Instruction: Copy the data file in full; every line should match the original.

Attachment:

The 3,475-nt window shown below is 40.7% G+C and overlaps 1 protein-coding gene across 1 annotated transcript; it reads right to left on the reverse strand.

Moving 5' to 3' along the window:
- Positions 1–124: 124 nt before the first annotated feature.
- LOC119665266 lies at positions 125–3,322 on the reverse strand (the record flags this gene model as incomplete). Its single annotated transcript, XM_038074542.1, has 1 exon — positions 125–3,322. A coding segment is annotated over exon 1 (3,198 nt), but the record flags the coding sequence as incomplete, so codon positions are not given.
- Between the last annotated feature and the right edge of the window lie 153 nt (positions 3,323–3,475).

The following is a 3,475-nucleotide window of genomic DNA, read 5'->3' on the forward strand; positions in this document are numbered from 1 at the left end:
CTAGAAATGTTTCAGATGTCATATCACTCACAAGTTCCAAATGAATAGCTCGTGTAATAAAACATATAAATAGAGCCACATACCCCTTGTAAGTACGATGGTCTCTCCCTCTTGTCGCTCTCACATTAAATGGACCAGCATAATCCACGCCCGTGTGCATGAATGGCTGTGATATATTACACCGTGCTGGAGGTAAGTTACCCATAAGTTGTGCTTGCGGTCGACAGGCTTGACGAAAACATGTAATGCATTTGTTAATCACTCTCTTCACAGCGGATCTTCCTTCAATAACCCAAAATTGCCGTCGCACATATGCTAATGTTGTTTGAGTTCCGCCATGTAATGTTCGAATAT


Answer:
The 3,475-nt window shown below is 40.7% G+C and overlaps 1 protein-coding gene across 1 annotated transcript; it reads right to left on the reverse strand.

Moving 5' to 3' along the window:
- Positions 1–124: 124 nt before the first annotated feature.
- LOC119665266 lies at positions 125–3,322 on the reverse strand (the record flags this gene model as incomplete). Its single annotated transcript, XM_038074542.1, has 1 exon — positions 125–3,322. A coding segment is annotated over exon 1 (3,198 nt), but the record flags the coding sequence as incomplete, so codon positions are not given.
- Between the last annotated feature and the right edge of the window lie 153 nt (positions 3,323–3,475).

The following is a 3,475-nucleotide window of genomic DNA, read 5'->3' on the forward strand; positions in this document are numbered from 1 at the left end:
CTAGAAATGTTTCAGATGTCATATCACTCACAAGTTCCAAATGAATAGCTCGTGTAATAAAACATATAAATAGAGCCACATACCCCTTGTAAGTACGATGGTCTCTCCCTCTTGTCGCTCTCACATTAAATGGACCAGCATAATCCACGCCCGTGTGCATGAATGGCTGTGATATATTACACCGTGCTGGAGGTAAGTTACCCATAAGTTGTGCTTGCGGTCGACAGGCTTGACGAAAACATGTAATGCATTTGTTAATCACTCTCTTCACAGCGGATCTTCCTTCAATAACCCAAAATTGCCGTCGCACATATGCTAATGTTGTTTGAGTTCCGCCATGTAATGTTCGAATAT